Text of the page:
There are two common arguments against imposing windfall tax on glove companies. First argument is glove is not commodity like palm oil. There are many different types of gloves like surgical, cleanroom and so on. There are also branded and OEM. However, on the other hand, unlike say electronic products, there are only so many types of gloves. So, I believe this is mere technical issue that could be resolved, even if not very satisfactorily.

A better argument is a windfall tax will defer glove producers from further investment, and may even drive them to invest abroad. That’s why I think the windfall tax will have to be designed in a clever way to encourage continuous domestic investment. For example, part of the tax should be exempted if investment in Malaysia is above certain threshold. This will encourage glove companies to invest their profits but discourage it from splashing on dividends or stock buybacks.

The next question is that, if government discourage dividend when glove companies have record profits, who will want to invest in glove company stocks? The share price will sink. But actually this doesn’t really matter from the economy stand point. The glove shares are currently traded in the secondary market (Bursa). No matter how high or low the share prices are, it is not going to increase or decrease company capital which is needed for investment.

It only matters when companies want to raise new fund through IPO or placement or right issues. But with record profits it is very unlikely that leading Malaysian glove companies need to raise fresh capital in the next few years. At least not in Malaysia. The secondary listing by Supermax and TG are to take place outside Malaysia anyway.

I suppose many glove investors won’t like my view. In a nutshell what I want to say is I agree that windfall tax should never be imposed in an ideal world. However, Malaysia is far from ideal, and windfall tax already exists today and get imposed on the wrong targets. So I think a carefully calibrated windfall tax on glove companies is not necessarily a bad idea, especially if it can relieve the pressure on public finance and offer respite to palm oil companies.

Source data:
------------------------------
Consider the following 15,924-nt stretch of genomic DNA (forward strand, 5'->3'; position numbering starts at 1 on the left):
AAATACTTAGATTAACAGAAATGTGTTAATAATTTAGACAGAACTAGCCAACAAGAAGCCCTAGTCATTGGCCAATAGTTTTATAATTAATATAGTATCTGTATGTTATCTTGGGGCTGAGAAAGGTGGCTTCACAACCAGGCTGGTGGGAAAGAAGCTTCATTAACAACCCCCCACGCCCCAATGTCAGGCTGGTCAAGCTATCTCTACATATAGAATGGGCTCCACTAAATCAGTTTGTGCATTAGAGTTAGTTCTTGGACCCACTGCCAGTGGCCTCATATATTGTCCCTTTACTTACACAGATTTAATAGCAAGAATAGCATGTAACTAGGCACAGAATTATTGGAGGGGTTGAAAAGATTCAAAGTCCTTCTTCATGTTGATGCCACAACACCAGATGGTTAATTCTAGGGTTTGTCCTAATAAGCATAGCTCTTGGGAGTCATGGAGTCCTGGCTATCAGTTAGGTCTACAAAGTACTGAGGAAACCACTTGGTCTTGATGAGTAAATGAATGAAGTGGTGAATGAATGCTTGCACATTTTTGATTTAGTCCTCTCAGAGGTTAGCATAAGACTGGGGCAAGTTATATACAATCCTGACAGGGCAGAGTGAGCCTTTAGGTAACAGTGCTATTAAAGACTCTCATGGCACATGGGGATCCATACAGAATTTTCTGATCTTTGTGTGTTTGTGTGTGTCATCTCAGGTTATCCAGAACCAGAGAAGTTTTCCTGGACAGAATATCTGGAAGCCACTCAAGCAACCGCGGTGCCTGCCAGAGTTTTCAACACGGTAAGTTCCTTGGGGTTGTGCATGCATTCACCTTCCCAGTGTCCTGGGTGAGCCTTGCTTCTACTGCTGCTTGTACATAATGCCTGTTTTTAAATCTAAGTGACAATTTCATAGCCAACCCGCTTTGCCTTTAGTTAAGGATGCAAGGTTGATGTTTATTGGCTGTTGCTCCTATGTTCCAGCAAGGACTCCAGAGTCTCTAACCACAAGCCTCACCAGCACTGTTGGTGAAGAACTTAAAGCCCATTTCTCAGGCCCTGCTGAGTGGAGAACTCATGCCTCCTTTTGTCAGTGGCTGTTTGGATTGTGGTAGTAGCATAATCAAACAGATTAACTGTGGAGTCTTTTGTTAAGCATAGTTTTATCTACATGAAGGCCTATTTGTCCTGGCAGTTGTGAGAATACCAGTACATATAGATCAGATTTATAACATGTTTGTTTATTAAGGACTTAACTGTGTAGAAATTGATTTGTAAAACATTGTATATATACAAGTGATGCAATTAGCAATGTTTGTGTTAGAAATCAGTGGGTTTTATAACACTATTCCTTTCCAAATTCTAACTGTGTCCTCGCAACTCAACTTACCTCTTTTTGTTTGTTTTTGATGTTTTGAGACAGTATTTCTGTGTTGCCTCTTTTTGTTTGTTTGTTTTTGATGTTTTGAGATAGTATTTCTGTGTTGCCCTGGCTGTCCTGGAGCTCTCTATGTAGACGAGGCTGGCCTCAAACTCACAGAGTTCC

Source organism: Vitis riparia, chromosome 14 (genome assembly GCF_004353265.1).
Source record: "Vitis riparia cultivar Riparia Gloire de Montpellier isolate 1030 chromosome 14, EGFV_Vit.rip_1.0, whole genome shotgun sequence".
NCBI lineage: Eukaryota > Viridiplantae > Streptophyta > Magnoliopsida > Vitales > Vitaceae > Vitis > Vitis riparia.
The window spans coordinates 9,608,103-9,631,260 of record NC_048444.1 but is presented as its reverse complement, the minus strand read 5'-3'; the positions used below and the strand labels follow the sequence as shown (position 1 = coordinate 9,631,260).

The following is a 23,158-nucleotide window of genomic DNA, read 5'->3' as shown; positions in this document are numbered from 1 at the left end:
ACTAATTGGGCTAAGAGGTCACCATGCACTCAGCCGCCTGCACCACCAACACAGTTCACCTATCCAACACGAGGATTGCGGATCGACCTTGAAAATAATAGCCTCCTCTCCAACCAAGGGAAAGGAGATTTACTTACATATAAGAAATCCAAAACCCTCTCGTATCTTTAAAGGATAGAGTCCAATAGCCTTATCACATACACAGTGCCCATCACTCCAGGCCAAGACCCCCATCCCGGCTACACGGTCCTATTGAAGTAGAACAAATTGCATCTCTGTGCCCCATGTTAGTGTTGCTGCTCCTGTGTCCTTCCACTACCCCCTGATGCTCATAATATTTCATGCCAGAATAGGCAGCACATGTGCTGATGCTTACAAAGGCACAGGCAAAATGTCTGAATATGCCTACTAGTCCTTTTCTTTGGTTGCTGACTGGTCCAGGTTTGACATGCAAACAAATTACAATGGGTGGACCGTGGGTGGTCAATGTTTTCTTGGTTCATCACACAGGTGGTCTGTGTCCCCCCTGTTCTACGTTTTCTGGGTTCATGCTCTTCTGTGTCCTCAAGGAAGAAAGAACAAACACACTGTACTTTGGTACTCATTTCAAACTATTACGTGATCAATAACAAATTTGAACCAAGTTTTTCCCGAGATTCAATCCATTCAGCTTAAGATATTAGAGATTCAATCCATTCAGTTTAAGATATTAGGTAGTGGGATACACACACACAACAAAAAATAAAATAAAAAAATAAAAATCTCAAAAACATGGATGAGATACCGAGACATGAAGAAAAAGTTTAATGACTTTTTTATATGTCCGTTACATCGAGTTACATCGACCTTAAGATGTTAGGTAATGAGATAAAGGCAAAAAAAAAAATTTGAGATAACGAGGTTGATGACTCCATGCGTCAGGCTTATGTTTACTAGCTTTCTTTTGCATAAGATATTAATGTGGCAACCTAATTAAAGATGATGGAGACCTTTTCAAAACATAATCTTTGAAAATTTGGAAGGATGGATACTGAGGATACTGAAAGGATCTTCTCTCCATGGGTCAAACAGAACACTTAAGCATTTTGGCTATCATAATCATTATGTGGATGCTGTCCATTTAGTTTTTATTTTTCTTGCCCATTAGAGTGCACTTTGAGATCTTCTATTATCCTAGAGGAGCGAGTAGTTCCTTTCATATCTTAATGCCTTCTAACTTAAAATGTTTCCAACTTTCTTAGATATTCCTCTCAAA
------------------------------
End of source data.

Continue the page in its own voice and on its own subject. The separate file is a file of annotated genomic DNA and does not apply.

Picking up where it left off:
06/05/2021 10:53 PM
arv18 Fair enough Ben, we all need to start somewhere. I understand, most savvy folks tend to avoid Malaysia and head straight for NYSE or NASDAQ.

I'd like to add something, not highlighted, from the press release:

The vulnerability of disruption of PPE supply chains and over dependence on imports is the primary concern of governments around the world. To address this major concern in countries where Supermax operates, we are reinvesting the earnings derived from our distribution centres into the respective countries where Supermax operates. The capital expenditure earmarked for the US is US$300 million for phase #1 and US$250 million for phase #2 making total of US$550 million. Currently, the company is working with various government agencies in the US..."

Basically, Supermax has caved into American blackmail (via US Customs and Border Protection), something Top Glove has refused to do.

As a shareholder, this mean all profits will be reinvested for the benefit of US politicians and interests. There will be little to no spare cash for buybacks or dividends. The American venture will not yeild as healthy margins, and could be loss-making, if the market saturates in the future.

Meanwhile enjoy the volitality and make some money.
07/05/2021 7:33 AM
pjseow Ben Tan, thanks again for following up with supermx and Harta QR . I too has the same questions on supermx remarks on the 15 % to 25 % drop of ASPs. I think Harta briefing slides are more transparent and provided better guidance .